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The Globe and Mail

Stopping the opioid epidemic means smarter prescribing

Evan Wood is the director of the B.C. Centre on Substance Use and a professor of medicine and Canada Research Chair at the University of British Columbia.

One of the confusing ironies of addressing the opioid crisis is that halting overdose deaths will require stopping prescribing for some, while actively prescribing opioids to others.

Having spent the past year being centrally involved in the response to British Columbia's overdose crisis, I'm always surprised when I hear people question the role of prescription opioids in the fatal overdose epidemic.

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The shenanigans of the pharmaceutical industry in promoting opioid drugs as safe have been clearly exposed, and the deadly effects of over-prescription in areas where marketing strategies were most intense have also been well documented.

West Virginia, which the U.S. Centers for Disease Control and Prevention ranked as the U.S. state with the highest rate of opioid-overdose deaths, was blanketed with almost 800 million potent hydrocodone and oxycodone pills over a six-year period. A single pharmacy in Kermit, a town of a population of less than 400, was found to have received more than nine million hydrocodone pills over a two-year period.

Related: The pressure of Big Pharma: Financial conflicts of interest common on medical guideline panels

Of course, careless dispensing of opioids from pharmacies requires careless prescribing by physicians who have clearly not understood the safety concerns with opioid drugs and the potential for abuses. Consider the case of a British Columbian patient documented to have received more than 23,000 oxycodone pills through more than 50 physicians and 100 pharmacies before authorities finally became aware.

In the face of such gross over-prescribing, it is also important to acknowledge the limited evidence on the possible benefits of opioid medications for chronic non-cancer pain. Here, the most prominent U.S. review has concluded: "Evidence is insufficient to determine the effectiveness of long-term opioid therapy for improving chronic pain and function. Evidence supports a dose-dependent risk for serious harms."

Collectively, the clear impact of opioid prescribing on addiction and overdose deaths requires an intensive strategy to reduce opioid prescribing. However, a single focus on reducing opioid prescribing will actually increase fatal overdoses.

This is because the demand for prescription opioids has ushered in a new era of street opioids, including illicitly manufactured fentanyl. Unlike the relatively bulky heroin, which is derived from the poppy plant and must be surreptitiously imported from places like Afghanistan, thousands of fentanyl doses can be ordered from China and shipped in a single envelope before being pressed into counterfeit OxyContin pills. When individuals have become opioid-addicted through physician prescriptions, there is an enormous risk of fatal overdose when drugs containing fentanyl are encountered.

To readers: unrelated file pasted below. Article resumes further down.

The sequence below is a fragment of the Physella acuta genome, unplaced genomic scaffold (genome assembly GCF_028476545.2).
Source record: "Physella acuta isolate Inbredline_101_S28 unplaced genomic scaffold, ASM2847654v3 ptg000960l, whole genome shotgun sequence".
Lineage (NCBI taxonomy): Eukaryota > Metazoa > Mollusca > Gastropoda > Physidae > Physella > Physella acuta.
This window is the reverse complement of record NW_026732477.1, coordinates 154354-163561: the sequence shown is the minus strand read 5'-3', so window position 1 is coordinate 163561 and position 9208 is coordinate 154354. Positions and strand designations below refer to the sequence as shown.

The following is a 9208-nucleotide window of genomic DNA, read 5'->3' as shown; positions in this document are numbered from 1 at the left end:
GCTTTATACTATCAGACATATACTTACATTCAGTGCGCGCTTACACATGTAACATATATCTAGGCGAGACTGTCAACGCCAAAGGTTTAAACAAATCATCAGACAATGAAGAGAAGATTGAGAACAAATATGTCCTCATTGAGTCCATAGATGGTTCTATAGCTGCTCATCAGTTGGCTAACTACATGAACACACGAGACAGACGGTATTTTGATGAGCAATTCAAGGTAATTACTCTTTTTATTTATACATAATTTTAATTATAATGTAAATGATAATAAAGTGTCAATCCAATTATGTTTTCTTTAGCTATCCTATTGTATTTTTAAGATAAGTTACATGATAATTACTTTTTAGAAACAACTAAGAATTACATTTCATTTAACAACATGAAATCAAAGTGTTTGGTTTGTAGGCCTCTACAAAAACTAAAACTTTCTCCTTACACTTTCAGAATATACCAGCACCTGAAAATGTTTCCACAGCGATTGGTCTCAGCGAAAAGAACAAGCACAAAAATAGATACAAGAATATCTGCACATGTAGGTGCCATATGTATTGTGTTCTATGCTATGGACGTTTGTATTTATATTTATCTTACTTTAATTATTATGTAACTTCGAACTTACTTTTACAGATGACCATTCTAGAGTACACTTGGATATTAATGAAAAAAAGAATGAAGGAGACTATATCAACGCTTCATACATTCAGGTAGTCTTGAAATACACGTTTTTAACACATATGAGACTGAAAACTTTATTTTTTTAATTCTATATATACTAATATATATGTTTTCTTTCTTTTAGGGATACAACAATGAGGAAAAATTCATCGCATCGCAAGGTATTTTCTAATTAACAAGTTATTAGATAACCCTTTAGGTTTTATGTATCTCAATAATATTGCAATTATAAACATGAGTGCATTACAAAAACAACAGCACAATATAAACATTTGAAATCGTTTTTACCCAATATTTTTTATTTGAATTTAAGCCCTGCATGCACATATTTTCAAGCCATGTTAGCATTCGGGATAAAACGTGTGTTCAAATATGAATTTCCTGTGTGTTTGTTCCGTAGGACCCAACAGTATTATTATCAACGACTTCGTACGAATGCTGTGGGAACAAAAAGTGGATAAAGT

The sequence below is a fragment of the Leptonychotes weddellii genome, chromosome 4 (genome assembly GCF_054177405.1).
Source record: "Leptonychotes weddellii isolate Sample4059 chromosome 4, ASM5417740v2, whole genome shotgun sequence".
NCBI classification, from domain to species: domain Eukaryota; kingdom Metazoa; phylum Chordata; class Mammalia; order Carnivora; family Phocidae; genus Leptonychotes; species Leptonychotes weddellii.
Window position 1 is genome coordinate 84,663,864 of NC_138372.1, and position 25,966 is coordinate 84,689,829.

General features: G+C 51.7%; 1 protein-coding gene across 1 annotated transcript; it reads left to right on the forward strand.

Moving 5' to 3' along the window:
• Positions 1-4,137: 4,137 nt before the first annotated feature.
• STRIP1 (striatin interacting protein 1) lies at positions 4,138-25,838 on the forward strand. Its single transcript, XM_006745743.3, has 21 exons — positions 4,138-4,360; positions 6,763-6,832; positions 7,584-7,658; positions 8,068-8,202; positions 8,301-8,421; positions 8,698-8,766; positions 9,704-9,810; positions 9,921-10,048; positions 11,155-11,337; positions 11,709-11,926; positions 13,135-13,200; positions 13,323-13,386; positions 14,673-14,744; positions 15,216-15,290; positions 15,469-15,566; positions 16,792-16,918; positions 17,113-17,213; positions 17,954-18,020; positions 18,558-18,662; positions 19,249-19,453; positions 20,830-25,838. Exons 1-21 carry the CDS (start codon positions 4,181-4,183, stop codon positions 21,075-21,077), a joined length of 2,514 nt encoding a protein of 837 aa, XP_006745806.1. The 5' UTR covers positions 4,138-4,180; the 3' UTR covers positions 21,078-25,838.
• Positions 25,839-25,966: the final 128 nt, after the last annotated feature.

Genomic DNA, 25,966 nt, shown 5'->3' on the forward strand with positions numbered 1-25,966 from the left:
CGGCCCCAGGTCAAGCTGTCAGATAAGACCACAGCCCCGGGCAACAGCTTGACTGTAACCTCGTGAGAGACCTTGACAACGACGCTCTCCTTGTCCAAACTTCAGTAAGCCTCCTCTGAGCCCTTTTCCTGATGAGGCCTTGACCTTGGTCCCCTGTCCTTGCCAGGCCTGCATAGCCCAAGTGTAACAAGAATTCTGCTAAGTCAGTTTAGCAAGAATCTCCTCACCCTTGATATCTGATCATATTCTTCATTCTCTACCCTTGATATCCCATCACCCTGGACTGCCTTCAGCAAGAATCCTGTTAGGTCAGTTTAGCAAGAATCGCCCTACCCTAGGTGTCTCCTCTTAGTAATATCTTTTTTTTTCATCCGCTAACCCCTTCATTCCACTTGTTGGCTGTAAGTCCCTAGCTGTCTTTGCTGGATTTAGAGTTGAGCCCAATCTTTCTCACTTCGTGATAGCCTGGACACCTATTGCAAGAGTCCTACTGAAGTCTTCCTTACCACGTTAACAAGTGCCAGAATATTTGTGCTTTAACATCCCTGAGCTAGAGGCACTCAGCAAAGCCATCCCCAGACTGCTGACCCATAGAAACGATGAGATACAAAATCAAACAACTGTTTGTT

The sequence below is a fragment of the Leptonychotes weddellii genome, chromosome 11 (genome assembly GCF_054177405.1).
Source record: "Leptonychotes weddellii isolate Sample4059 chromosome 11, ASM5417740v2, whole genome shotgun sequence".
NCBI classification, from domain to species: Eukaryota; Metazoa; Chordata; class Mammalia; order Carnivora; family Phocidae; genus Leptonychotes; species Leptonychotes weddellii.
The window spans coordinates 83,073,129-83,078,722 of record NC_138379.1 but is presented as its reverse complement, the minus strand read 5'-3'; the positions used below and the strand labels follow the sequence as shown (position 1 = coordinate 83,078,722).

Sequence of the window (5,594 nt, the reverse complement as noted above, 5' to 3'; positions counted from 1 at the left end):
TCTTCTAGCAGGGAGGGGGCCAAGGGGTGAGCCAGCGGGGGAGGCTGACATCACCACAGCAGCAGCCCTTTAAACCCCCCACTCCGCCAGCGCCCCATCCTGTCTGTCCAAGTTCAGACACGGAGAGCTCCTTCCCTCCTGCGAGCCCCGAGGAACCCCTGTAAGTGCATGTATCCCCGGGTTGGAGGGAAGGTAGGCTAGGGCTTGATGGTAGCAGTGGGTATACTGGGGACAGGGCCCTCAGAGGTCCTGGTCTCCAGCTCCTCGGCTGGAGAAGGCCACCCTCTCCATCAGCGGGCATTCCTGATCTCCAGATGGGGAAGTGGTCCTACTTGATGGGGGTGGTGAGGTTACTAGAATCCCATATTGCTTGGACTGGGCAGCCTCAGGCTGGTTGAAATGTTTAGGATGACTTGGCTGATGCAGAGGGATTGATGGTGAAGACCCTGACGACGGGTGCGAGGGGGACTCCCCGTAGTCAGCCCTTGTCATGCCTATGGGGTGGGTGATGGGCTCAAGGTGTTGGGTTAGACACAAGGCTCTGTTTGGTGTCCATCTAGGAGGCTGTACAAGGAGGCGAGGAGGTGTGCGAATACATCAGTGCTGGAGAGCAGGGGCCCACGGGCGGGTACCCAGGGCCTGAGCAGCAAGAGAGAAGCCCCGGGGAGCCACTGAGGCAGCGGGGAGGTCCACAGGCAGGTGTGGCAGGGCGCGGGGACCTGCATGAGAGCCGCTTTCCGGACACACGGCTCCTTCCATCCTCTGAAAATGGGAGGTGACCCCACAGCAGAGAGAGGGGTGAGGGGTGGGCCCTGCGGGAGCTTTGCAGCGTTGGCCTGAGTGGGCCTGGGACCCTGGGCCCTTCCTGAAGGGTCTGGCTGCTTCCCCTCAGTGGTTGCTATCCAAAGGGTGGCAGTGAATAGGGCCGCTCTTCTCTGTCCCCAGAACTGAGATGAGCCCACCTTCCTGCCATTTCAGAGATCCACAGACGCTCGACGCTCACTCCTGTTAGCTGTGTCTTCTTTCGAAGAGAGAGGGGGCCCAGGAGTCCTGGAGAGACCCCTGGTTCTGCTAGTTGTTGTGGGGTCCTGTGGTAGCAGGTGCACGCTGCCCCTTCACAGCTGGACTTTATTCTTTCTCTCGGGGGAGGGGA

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For individuals who have become opioid-addicted, it is crucial to reduce exposure to fentanyl-laced drugs by providing treatment that has been proven effective. A recent meta-analysis published in the British Medical Journal demonstrated that overdose mortality rates among opioid-addicted people were almost five times higher when individuals were not on opioid agonist therapy, which involves prescribing a substitute opioid such as methadone or buprenorphine.

When one understands the harms of prescription opioids for patients who are not addicted, and the benefits of opioid agonist medications for individuals who have become addicted, the challenge for policy-makers is clear.

For individuals who have never been exposed to addictive and often toxic opioid medications, every effort must be made to prevent physicians prescribing them when they are not needed. Given that opioid prescribing is actually expanding in Canada, regulatory tools must be urgently expanded, including prescription monitoring programs that can identify and aggressively address unsafe prescribing of opioid medications.

On the other hand, a fully functioning addiction-treatment system is needed for people who have become opioid addicted. This system, which does not yet exist in any Canadian jurisdiction, must include the full range of opioid agonist therapies as well as recovery services for patients who are ready and able to come off opioids.

Since people with untreated addiction can initiate their peers into substance use, evidence suggests that treating opioid-addicted individuals can actually also reduce the number of newly addicted persons. As such, it is crucial that the addiction treatment system be developed alongside efforts to reduce the prescribing of opioid drugs for the treatment of chronic non-cancer pain. Otherwise, we will be faced with the all-too-common scenario in which pulling back the prescribing of pain medication pushes individuals towards fentanyl, with often deadly consequences.

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